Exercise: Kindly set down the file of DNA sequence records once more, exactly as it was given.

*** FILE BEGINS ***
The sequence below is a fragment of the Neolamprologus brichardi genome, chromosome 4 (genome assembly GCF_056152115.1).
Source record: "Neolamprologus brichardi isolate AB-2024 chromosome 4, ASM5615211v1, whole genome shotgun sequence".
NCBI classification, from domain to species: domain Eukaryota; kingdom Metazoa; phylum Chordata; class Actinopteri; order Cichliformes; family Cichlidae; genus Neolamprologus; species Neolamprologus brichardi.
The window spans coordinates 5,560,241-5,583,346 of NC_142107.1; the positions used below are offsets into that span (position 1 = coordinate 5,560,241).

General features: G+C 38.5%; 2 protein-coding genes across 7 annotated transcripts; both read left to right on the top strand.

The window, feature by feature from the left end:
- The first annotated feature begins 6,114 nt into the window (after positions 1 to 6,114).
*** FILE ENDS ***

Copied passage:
The sequence below is a fragment of the Neolamprologus brichardi genome, chromosome 4 (genome assembly GCF_056152115.1).
Source record: "Neolamprologus brichardi isolate AB-2024 chromosome 4, ASM5615211v1, whole genome shotgun sequence".
NCBI classification, from domain to species: domain Eukaryota; kingdom Metazoa; phylum Chordata; class Actinopteri; order Cichliformes; family Cichlidae; genus Neolamprologus; species Neolamprologus brichardi.
The window spans coordinates 5,560,241-5,583,346 of NC_142107.1; the positions used below are offsets into that span (position 1 = coordinate 5,560,241).

General features: G+C 38.5%; 2 protein-coding genes across 7 annotated transcripts; both read left to right on the top strand.

The window, feature by feature from the left end:
- The first annotated feature begins 6,114 nt into the window (after positions 1 to 6,114).